Lar Lubovitch’s Dvorak Serenade, photo by Steven Schreiber
I like to approach dance performances with some knowledge of the choreographer’s background and the pieces on the program, as it usually enhances my viewing experience and places the program into a broader context. But once in a while, like last night when I saw Lar Lubovitch Dance Company in its 40th anniversary season at City Center, it’s refreshing to enter a performance with little or no background at all, eliminating any expectations or preconceived notions. Although I saw ABT perform Mr. Lubovitch’s Meadow a few years ago, last night was my first time seeing his choreography on his own company. It was absolutely marvelous. The balanced program included two older works and two recent ones, all united by sweeping movement, pure lines, and a spiritual quality.
Large ensemble works that were structurally similar and conveyed a sense of community opened and closed the program. Concerto Six Twenty-Two (1986), set to Mozart’s Concerto for Clarinet and Orchestra, began with twelve dancers moving in a circle while sweeping their arms in circular patterns overhead. Pockets of playfulness appeared as the dancers – all dressed in white – seamlessly changed formations and danced in duets, trios, and quartets. The first section was bright and airy, while a thoughtful duet for Jay Franke and George Smallwood showed the two men’s independence along with their reliance on one another for support. Dvorak Serenade (2007) featured a principal couple (Mucuy Bolles and Scott Rink), framed by a swirling, flowing corps that moved around them with precision and delicacy. Under golden lighting, the two dancers circled their arms in varying patterns while fluidly moving their torsos and interweaving their legs. The piece ended blissfully as they raised their arms and faces to the ceiling at the piece’s close.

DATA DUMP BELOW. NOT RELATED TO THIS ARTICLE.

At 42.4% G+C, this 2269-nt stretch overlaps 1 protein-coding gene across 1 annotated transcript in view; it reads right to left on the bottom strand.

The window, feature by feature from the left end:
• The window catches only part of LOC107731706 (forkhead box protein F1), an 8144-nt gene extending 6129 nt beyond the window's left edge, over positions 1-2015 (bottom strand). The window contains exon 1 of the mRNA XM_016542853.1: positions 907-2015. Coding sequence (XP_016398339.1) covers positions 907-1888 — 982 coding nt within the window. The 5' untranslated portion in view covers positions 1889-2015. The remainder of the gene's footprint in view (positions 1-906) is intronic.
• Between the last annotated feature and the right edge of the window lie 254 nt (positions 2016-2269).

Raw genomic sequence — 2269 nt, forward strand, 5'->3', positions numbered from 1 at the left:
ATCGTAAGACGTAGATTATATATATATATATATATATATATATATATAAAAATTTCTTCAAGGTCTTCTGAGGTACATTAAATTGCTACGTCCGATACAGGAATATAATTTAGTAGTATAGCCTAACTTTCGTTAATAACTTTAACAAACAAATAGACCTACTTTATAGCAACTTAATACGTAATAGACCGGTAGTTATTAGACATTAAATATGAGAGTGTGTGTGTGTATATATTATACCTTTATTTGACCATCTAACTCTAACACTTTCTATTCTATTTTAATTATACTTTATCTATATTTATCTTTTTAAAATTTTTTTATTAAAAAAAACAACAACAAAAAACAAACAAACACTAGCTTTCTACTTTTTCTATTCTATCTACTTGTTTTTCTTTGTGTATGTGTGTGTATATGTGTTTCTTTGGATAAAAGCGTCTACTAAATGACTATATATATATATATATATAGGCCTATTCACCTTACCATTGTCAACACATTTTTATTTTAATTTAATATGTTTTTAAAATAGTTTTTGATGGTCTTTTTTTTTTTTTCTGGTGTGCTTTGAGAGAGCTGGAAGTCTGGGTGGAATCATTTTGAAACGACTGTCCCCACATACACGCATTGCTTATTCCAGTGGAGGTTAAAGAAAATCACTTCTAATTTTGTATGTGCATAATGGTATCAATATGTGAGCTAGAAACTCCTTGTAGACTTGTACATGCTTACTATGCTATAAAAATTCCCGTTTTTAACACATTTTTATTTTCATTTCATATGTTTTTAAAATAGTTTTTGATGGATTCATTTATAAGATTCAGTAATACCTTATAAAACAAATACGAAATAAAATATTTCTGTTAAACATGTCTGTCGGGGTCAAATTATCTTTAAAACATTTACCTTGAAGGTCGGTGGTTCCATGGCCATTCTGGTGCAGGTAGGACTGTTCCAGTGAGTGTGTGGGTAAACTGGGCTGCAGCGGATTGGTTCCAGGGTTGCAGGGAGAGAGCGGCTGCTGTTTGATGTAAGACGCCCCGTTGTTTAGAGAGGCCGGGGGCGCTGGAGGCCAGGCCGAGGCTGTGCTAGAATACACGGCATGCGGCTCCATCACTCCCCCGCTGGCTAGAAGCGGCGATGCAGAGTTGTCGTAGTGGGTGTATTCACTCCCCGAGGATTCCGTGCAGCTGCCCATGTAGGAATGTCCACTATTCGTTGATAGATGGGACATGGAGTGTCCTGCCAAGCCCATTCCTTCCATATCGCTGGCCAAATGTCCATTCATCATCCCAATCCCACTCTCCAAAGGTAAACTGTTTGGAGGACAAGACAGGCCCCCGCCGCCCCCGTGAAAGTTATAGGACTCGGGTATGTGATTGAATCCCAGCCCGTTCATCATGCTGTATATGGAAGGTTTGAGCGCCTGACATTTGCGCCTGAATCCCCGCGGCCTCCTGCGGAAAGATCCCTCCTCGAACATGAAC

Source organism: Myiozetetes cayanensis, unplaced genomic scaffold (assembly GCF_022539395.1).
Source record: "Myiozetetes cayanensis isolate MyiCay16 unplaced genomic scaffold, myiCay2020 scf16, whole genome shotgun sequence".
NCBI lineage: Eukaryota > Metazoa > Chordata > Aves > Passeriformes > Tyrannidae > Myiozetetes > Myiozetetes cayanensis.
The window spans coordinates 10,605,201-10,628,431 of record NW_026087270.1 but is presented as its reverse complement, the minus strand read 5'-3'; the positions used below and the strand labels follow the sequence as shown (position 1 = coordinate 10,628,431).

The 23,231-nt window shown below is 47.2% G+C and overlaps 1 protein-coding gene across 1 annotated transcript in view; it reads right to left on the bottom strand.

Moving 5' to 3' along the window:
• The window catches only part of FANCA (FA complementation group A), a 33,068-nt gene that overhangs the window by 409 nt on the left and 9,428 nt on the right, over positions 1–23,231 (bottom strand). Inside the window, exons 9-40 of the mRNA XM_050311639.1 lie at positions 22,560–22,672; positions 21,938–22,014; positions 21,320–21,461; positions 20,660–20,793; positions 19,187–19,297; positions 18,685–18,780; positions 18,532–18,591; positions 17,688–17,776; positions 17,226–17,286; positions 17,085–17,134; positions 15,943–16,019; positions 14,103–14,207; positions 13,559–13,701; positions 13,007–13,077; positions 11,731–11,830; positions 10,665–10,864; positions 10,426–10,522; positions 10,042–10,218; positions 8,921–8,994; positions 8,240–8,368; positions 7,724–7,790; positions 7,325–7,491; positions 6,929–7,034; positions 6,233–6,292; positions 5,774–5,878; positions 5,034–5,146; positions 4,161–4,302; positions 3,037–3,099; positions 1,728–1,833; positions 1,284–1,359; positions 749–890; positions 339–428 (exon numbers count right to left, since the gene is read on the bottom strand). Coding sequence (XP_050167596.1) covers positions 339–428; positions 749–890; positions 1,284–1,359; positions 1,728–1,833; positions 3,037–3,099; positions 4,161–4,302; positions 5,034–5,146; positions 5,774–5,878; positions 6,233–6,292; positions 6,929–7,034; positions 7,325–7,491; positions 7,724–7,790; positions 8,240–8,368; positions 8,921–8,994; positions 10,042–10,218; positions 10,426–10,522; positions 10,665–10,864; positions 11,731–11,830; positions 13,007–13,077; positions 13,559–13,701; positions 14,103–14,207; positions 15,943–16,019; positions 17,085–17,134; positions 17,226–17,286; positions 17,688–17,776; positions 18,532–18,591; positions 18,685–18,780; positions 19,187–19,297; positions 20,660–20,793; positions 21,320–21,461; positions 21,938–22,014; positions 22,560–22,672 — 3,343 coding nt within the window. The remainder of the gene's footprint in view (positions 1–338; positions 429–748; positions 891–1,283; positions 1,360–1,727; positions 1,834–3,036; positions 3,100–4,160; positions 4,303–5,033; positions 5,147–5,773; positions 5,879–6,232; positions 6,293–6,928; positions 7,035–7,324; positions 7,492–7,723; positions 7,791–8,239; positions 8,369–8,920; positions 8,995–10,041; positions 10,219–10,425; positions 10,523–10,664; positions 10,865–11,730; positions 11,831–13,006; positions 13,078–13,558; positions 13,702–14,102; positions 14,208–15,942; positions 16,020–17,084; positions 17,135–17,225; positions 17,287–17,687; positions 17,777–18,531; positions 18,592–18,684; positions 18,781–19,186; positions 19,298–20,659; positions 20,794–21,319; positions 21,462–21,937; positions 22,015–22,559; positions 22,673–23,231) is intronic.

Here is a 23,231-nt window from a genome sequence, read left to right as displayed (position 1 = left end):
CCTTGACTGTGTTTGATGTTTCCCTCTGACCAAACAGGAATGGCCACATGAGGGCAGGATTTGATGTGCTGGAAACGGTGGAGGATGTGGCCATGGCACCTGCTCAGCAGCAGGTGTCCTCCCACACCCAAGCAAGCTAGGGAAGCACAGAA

Lar Lubovitch’s Concerto Six Twenty-Two, photo by Chris Duggan
The other recent work on the program, Little Rhapsodies (2007), showed a series of dances for three men set to Robert Schumann’s Symphonic Etudes for piano. Lubovitch’s choreography provided ample opportunities for the dancers – Jay Franke, Attila Joey Csiki, and guest artist Rasta Thomas, all excellent – to emphasize subtleties in the music. Their artistry and solid technique made the dancing look effortless as they engaged the audience, occasionally being cheeky or quirky with character dancing. But deeper emotions were also evident, especially in a solo for Rasta Thomas where he ended by lowering his head and placing his hand – with fingers spread – over his chest. His whole body seemed to tense up as he slowly closed his fingers into a fist and crinkled his gray shirt.
Lar Lubovitch’s Little Rhapsodies, photo by Nan Melville
North Star (1978), featuring graduating students from The Juilliard School, was the darkest piece on the program, set to a score by Philip Glass of the same title. Dressed in navy blue and lit with a silvery evening sky, a large cluster of dancers gracefully expanded and shrunk while rarely losing contact with one another. A quartet of dancers performed similar movements, but was even more effective. They seamlessly morphed into different shapes, sometimes unfolding into a straight line while at other times looking more like a human knot. This was followed by an intense solo under a spotlight, performed by Kendra Samson, where she twitched and jerked her limbs for several minutes before easing her way into flowing movement. The opera vocals in the Glass score enhanced the mysteriousness of this piece, and although the setting felt otherworldly, the movement itself was tangible.
The four pieces, spanning across nearly thirty years, show a range of musical choices while remaining consistent in movement style: lush, sweeping motion that is remarkably precise, fluent, and grounded. Lubovitch’s older works look just as fresh as the ones from 2007, suggesting the timeless quality of his dances. It’s unfortunate that the Saturday and Sunday matinees were cancelled due to poor ticket sales. The company deserves a full house. There are still seats available for tonight and Saturday at 8 PM.